Monday 26 March 2012

The beginning of The Kingdom of the Wicked

"I take my title from the name the Jews have traditionally given to the Roman Empire. You may expect to meet all manners of wickedness in what follows-pork-eating, lechery, adultery, bigamy, sodomy, bestiality, the most ingenious varieties of cruelty, assassination, the worship of false gods and the sin of being uncircumcised. So you may lick your lips in anticipation of being, as it were, vicariously corrupted at the hand of your author. It is all too possible that the practice of literature is a mode of depravity rightly to be condemned. But, as is well known, literature ceases to be literature when it commits itself to moral uplift: it becomes moral philospophy or such dull thing. Let us then, in the interest of allaying the boredom of this our life, agree to our complementary damnations. My damnation is, of course, greater than yours, since I am the initiator and you are merely the receptor of evil recordings. Moreover, you may throw this book into the fire if your disgust becomes too great; I am committed to writing it. Take another cup of wine and accept that we human beings are a bad lot."

The Kingdom of the Wicked, Anthony Burgess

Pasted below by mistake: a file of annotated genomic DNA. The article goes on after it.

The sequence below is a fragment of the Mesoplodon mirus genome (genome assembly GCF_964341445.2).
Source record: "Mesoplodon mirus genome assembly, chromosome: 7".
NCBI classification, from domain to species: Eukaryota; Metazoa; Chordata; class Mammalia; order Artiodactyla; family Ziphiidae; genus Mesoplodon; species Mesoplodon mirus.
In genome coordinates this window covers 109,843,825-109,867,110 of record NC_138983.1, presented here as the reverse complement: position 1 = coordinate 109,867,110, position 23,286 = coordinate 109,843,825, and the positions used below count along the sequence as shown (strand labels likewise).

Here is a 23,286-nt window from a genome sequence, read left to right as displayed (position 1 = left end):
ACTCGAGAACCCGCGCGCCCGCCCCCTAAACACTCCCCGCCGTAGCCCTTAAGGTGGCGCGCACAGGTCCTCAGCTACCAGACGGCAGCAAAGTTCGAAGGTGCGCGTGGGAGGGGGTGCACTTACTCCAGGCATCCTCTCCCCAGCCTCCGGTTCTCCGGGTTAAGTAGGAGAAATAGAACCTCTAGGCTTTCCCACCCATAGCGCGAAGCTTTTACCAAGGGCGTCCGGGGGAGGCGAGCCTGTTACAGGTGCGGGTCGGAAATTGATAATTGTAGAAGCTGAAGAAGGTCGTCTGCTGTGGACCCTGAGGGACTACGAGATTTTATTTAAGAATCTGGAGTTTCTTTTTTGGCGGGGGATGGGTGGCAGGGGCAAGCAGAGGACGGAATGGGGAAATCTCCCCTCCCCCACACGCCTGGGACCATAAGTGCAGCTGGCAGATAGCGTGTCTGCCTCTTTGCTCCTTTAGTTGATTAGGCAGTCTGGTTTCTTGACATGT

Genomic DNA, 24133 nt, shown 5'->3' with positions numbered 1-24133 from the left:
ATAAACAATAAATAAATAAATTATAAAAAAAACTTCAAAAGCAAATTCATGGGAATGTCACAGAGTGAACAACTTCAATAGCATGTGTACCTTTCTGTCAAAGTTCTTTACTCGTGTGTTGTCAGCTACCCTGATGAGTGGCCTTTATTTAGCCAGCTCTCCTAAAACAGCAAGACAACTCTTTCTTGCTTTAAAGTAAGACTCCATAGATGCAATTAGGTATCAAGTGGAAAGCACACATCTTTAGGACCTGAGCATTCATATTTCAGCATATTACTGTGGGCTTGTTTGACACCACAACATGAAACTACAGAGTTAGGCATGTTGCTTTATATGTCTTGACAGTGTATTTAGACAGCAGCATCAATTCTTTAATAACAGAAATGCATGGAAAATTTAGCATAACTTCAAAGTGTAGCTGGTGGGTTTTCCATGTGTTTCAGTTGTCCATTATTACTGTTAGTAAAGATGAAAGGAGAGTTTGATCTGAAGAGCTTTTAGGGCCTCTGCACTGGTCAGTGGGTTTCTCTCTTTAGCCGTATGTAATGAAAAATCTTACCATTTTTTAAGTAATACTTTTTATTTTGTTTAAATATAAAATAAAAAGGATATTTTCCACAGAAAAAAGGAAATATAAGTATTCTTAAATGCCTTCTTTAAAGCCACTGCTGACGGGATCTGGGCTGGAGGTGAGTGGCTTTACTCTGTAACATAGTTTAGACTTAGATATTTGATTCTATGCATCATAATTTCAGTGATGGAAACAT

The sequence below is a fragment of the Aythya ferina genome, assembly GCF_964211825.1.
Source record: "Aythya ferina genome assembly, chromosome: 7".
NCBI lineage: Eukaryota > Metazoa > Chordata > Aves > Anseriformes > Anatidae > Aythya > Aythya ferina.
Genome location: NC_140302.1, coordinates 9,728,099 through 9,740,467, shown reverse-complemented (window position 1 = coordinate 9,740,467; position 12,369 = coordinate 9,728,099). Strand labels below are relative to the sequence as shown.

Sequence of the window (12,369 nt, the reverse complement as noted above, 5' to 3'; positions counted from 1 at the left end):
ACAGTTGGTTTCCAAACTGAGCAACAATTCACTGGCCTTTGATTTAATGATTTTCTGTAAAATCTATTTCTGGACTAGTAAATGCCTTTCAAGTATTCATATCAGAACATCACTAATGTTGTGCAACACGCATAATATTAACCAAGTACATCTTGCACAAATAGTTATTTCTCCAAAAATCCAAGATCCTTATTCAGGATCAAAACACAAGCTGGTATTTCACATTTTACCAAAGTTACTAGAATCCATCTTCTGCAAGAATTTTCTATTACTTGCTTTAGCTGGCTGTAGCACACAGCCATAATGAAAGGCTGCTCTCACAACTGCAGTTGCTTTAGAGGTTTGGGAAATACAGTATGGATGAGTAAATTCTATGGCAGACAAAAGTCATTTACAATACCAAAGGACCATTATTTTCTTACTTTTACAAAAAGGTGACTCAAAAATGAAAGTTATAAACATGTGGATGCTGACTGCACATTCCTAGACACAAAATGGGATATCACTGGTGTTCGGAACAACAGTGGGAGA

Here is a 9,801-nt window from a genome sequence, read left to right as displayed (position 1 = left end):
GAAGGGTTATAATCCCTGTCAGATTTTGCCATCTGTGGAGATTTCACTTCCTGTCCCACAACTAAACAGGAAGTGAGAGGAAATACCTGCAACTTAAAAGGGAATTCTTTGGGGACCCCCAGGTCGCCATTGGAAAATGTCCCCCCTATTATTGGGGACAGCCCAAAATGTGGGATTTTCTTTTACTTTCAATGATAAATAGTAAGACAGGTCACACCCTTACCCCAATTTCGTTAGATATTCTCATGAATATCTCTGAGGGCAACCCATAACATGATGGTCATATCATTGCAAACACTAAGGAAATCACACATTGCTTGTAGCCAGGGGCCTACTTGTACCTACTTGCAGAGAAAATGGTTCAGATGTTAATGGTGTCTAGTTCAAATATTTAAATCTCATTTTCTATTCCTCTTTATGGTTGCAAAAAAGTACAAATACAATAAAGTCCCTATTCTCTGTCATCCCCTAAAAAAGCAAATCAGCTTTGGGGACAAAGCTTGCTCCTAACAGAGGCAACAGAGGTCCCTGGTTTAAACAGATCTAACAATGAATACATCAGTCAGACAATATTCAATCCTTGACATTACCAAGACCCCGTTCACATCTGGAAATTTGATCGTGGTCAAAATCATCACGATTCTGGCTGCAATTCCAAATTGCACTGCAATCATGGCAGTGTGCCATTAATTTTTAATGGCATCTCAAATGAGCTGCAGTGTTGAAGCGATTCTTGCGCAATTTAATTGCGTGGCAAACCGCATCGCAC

It is a very long quote and I think I could have typed the whole book here. I think I didn't forget anything. It is Lent, Easter is coming soon and this book is about the early years of Christianity, so it is fitting that I quote it. It was also written alongside the script of this movie/miniseries. Which I have not seen anywhere and only read mixed reviews. But it is a great novel, mainly because it is a deconstruction of Christian myths, an account of Christianity's early life written by a sceptical Roman civil servant, who himself shows an uncanny godly omniscience. It is a novel about literature, about the narrative and the narrator. It is also a pessimistic picture of ideals, spiritual or secular. The godless and the faithful both failing to find any kind of peace. Anyway, it is difficult to find, but a great read if you are lucky enough to get your hands on a copy. 

1 comment:

Anonymous said...

I am sad to say thatI share Burgess's pessimistic view of human ideals, secular or religious. Sooner or later ideals become corrupted by human hands. What starts out pure doesn't remain so. Good intentions pave the way to hell the saying goes. Democracy, capitalism, socialism communism, religion, the United Nations...ideologies that either flourished, or failed, but that became corrupted, and crooked either way,often for financial gain. Burgess was spot on the money. The quote above could be one of the many news headlines seen on a daily basis in this 'civilized' age. However, progress, and modernization has not been able to tame human nature. It seems a book well worth reading.